Startup Investment: What Does VC Mean in Investment?

lit up sign of shaking hands seen on dark background signalling a vc deal has been made

What does VC mean? An excellent question – one of many that you’ll find yourself asking when running your dream startup.

But when it comes to getting investors, let’s face it – startup investment is hard. Before you even start approaching investors, you need to know what sort of investment is right for you.

You’ve probably heard of VCs, but might be at a bit of a loss about what they can do for you. This is why we’ve put together this article!

It’ll tell you everything you need to know about VCs and answer some of your most burning questions. Questions like: What does VC mean? How do I find the right VC for me? When’s the right time for a startup to approach a VC?

Let’s start from the top…

What Is a VC & What Does VC Mean?

A VC is a venture capitalist – so, in simpler terms, they’re investors.

They invest in ventures, i.e startups, and other new businesses. It’s different from angel investing in that this type of funding comes from firms and funds – not a private investor or individual. Because they’re bigger, you can potentially get a much larger investment from a VC firm than from an angel.

Venture capital firms typically invest in upcoming industries, like tech. In return for investing in startups, they get equity or shares in the company.

Investment 101: the ultimate goal for VCs is that a startup will grow to the point that they get a high ROI (return on investment). They’ll help the business scale to a point where it can make a profitable exit. For instance, if the business goes public, the VCs will probably cash out their shares during the IPO (initial public offering). Obviously, in an ideal situation, they’ll end up getting a lot more money back than they originally put in.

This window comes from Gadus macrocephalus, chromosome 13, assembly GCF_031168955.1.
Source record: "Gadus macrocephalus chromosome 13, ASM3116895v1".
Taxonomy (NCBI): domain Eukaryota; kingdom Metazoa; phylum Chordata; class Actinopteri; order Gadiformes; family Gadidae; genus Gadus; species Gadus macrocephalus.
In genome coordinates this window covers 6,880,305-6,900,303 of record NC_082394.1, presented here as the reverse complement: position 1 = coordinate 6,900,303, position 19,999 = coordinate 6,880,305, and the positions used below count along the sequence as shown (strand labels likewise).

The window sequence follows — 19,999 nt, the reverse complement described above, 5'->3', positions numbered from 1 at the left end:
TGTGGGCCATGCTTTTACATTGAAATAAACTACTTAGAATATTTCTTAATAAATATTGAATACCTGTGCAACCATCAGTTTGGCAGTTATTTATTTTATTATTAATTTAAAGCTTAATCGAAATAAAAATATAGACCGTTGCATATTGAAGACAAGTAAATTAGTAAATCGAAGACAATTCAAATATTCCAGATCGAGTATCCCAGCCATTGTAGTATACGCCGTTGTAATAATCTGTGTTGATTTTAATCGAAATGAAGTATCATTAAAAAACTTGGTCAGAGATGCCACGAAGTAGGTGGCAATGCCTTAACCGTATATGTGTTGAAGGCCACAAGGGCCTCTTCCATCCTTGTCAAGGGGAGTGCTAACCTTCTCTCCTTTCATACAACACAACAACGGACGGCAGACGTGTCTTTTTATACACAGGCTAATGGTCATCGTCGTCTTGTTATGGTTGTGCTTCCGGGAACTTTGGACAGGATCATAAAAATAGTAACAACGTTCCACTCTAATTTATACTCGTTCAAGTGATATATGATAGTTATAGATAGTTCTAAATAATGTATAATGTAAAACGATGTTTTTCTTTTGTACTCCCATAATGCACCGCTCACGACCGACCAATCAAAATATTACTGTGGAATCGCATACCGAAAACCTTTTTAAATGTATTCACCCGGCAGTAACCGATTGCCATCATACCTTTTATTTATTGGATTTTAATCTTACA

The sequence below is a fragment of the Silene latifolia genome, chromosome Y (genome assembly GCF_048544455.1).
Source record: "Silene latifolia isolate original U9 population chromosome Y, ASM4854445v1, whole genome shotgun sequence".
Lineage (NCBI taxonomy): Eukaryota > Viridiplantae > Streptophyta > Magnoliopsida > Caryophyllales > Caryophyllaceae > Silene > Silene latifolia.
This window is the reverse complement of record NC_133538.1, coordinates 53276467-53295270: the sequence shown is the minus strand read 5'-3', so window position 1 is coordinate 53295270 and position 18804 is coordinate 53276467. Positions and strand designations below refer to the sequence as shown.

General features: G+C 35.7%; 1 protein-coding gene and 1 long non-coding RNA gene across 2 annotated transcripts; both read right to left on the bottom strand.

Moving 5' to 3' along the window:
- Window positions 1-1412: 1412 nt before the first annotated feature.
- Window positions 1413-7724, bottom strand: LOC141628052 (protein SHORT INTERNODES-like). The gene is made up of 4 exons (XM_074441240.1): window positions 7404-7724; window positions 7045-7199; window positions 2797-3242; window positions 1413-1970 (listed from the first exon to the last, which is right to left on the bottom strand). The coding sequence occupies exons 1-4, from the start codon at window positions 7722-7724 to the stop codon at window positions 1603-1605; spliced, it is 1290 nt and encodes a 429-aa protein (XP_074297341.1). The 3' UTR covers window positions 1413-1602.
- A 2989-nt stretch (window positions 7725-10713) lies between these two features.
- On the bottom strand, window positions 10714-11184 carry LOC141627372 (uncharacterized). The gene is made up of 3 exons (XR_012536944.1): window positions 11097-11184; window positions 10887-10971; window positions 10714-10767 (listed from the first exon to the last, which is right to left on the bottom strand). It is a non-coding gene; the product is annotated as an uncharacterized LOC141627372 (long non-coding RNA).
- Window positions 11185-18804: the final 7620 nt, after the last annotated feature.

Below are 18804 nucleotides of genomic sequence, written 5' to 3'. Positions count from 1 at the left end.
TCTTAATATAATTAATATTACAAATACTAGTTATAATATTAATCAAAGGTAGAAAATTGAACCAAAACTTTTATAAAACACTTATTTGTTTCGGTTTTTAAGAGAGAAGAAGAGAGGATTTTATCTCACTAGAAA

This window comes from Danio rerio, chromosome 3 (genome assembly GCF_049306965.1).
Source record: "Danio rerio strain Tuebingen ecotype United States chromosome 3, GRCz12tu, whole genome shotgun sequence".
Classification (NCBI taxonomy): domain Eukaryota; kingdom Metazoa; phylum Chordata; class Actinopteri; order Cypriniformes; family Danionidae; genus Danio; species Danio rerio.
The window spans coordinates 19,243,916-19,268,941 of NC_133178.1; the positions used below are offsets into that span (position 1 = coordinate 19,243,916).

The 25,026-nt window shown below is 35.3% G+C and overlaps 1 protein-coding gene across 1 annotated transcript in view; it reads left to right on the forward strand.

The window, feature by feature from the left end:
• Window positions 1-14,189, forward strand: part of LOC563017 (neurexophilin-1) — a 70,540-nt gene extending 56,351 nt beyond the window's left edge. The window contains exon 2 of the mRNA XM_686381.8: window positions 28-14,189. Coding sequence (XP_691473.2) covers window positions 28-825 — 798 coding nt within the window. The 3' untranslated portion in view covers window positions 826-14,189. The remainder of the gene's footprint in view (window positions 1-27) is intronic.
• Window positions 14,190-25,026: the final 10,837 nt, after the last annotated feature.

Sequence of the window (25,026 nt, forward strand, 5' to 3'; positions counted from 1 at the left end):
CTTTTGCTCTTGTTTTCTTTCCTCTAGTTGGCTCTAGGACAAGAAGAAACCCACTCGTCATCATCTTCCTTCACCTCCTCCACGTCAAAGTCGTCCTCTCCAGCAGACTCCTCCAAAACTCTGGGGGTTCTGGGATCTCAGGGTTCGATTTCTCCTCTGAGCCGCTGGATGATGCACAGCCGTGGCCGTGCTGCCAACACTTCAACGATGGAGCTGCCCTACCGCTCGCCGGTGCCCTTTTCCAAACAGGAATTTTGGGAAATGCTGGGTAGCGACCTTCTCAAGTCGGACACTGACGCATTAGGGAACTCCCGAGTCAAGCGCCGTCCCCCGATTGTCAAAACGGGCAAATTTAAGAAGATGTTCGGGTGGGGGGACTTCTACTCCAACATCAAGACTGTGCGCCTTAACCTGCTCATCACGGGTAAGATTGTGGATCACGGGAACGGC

Image of a stock market monitor; VCs will typically cash out their shares during an IPO if a startup succeeds.

For startups, VCs are a key source of investment because they won’t have access to capital markets and are often deemed too high risk for traditional business loans.

For VCs, the risk is part and parcel of their business model. They find startup companies to invest in over a 3-5 year period, with the hope that some will have significant returns over 10 years. This means that even if some investments fail, they’ll make substantial returns on other startup investments.

How Do Venture Capital Firms Work?

It might sound strange, but VCs have to fundraise too. The money they invest in startups or other businesses isn’t plucked out of thin air. They raise this money from places like funds and foundations, as well as rich individuals who want their investments handled for them.

The partners (i.e the top dogs at the firm) might also invest a bit of their own money into the fund, but this will be a smaller amount. As well as raising money for startup investing, the partners are also responsible for higher-level decision-making – e.g researching upcoming industries, networking and representing the firm at events, etc. You’re unlikely to be in contact with a partner until the end stages of your deal, where they’ll give the final green light.

board meetings for CEOS